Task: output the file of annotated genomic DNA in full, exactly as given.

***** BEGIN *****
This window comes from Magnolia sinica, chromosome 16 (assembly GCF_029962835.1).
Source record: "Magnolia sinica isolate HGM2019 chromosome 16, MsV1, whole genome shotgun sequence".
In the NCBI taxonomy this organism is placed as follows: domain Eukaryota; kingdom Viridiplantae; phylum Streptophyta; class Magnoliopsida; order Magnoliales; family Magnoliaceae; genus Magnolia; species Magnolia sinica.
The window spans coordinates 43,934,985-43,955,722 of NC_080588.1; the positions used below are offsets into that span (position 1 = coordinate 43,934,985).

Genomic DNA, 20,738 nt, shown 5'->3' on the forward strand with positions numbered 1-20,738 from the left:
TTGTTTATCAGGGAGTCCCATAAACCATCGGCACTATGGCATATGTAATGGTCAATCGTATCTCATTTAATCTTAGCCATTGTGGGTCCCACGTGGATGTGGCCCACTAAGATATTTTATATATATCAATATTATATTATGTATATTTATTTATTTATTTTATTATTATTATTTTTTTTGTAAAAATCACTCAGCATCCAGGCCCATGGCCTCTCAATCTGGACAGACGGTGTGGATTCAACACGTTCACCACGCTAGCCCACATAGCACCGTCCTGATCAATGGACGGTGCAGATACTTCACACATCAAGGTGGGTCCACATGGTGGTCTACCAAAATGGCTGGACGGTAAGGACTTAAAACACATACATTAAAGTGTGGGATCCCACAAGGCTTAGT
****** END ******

This window comes from Magnolia sinica, chromosome 16 (assembly GCF_029962835.1).
Source record: "Magnolia sinica isolate HGM2019 chromosome 16, MsV1, whole genome shotgun sequence".
In the NCBI taxonomy this organism is placed as follows: domain Eukaryota; kingdom Viridiplantae; phylum Streptophyta; class Magnoliopsida; order Magnoliales; family Magnoliaceae; genus Magnolia; species Magnolia sinica.
The window spans coordinates 43,934,985-43,955,722 of NC_080588.1; the positions used below are offsets into that span (position 1 = coordinate 43,934,985).

Genomic DNA, 20,738 nt, shown 5'->3' on the forward strand with positions numbered 1-20,738 from the left:
TTGTTTATCAGGGAGTCCCATAAACCATCGGCACTATGGCATATGTAATGGTCAATCGTATCTCATTTAATCTTAGCCATTGTGGGTCCCACGTGGATGTGGCCCACTAAGATATTTTATATATATCAATATTATATTATGTATATTTATTTATTTATTTTATTATTATTATTTTTTTTGTAAAAATCACTCAGCATCCAGGCCCATGGCCTCTCAATCTGGACAGACGGTGTGGATTCAACACGTTCACCACGCTAGCCCACATAGCACCGTCCTGATCAATGGACGGTGCAGATACTTCACACATCAAGGTGGGTCCACATGGTGGTCTACCAAAATGGCTGGACGGTAAGGACTTAAAACACATACATTAAAGTGTGGGATCCCACAAGGCTTAGT